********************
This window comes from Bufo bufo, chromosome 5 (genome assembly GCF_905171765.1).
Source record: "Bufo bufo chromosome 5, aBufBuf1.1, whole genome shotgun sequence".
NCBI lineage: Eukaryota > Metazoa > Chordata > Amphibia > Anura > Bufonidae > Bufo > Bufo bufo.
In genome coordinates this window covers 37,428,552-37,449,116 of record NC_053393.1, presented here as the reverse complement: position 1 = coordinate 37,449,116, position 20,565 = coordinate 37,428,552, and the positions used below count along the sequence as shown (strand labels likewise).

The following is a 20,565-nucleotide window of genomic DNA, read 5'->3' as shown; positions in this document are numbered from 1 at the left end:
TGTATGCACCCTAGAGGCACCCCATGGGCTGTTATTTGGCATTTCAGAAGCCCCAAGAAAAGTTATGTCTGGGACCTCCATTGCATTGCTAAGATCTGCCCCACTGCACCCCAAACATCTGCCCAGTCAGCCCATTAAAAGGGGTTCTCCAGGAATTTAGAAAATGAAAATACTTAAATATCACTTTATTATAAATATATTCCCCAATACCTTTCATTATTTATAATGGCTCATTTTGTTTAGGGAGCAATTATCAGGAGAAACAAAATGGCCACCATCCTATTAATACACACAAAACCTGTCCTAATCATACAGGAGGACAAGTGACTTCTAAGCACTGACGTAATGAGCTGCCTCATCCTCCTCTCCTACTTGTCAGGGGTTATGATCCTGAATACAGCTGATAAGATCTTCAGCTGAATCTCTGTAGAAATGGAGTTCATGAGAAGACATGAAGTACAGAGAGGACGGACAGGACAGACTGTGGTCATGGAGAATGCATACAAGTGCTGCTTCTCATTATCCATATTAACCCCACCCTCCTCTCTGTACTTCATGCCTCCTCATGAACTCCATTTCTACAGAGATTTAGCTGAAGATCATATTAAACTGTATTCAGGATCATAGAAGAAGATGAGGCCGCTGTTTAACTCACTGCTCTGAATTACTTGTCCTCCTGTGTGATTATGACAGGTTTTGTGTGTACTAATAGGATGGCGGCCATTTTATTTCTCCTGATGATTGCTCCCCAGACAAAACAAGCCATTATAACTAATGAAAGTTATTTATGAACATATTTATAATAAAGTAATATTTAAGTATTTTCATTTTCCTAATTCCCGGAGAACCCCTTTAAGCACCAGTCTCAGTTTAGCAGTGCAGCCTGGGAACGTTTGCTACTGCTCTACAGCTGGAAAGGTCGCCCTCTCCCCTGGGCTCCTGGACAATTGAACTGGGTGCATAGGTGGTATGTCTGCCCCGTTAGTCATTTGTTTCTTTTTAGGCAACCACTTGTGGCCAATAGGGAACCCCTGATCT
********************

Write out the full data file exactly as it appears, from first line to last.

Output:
This window comes from Bufo bufo, chromosome 5 (genome assembly GCF_905171765.1).
Source record: "Bufo bufo chromosome 5, aBufBuf1.1, whole genome shotgun sequence".
NCBI lineage: Eukaryota > Metazoa > Chordata > Amphibia > Anura > Bufonidae > Bufo > Bufo bufo.
In genome coordinates this window covers 37,428,552-37,449,116 of record NC_053393.1, presented here as the reverse complement: position 1 = coordinate 37,449,116, position 20,565 = coordinate 37,428,552, and the positions used below count along the sequence as shown (strand labels likewise).

The following is a 20,565-nucleotide window of genomic DNA, read 5'->3' as shown; positions in this document are numbered from 1 at the left end:
TGTATGCACCCTAGAGGCACCCCATGGGCTGTTATTTGGCATTTCAGAAGCCCCAAGAAAAGTTATGTCTGGGACCTCCATTGCATTGCTAAGATCTGCCCCACTGCACCCCAAACATCTGCCCAGTCAGCCCATTAAAAGGGGTTCTCCAGGAATTTAGAAAATGAAAATACTTAAATATCACTTTATTATAAATATATTCCCCAATACCTTTCATTATTTATAATGGCTCATTTTGTTTAGGGAGCAATTATCAGGAGAAACAAAATGGCCACCATCCTATTAATACACACAAAACCTGTCCTAATCATACAGGAGGACAAGTGACTTCTAAGCACTGACGTAATGAGCTGCCTCATCCTCCTCTCCTACTTGTCAGGGGTTATGATCCTGAATACAGCTGATAAGATCTTCAGCTGAATCTCTGTAGAAATGGAGTTCATGAGAAGACATGAAGTACAGAGAGGACGGACAGGACAGACTGTGGTCATGGAGAATGCATACAAGTGCTGCTTCTCATTATCCATATTAACCCCACCCTCCTCTCTGTACTTCATGCCTCCTCATGAACTCCATTTCTACAGAGATTTAGCTGAAGATCATATTAAACTGTATTCAGGATCATAGAAGAAGATGAGGCCGCTGTTTAACTCACTGCTCTGAATTACTTGTCCTCCTGTGTGATTATGACAGGTTTTGTGTGTACTAATAGGATGGCGGCCATTTTATTTCTCCTGATGATTGCTCCCCAGACAAAACAAGCCATTATAACTAATGAAAGTTATTTATGAACATATTTATAATAAAGTAATATTTAAGTATTTTCATTTTCCTAATTCCCGGAGAACCCCTTTAAGCACCAGTCTCAGTTTAGCAGTGCAGCCTGGGAACGTTTGCTACTGCTCTACAGCTGGAAAGGTCGCCCTCTCCCCTGGGCTCCTGGACAATTGAACTGGGTGCATAGGTGGTATGTCTGCCCCGTTAGTCATTTGTTTCTTTTTAGGCAACCACTTGTGGCCAATAGGGAACCCCTGATCT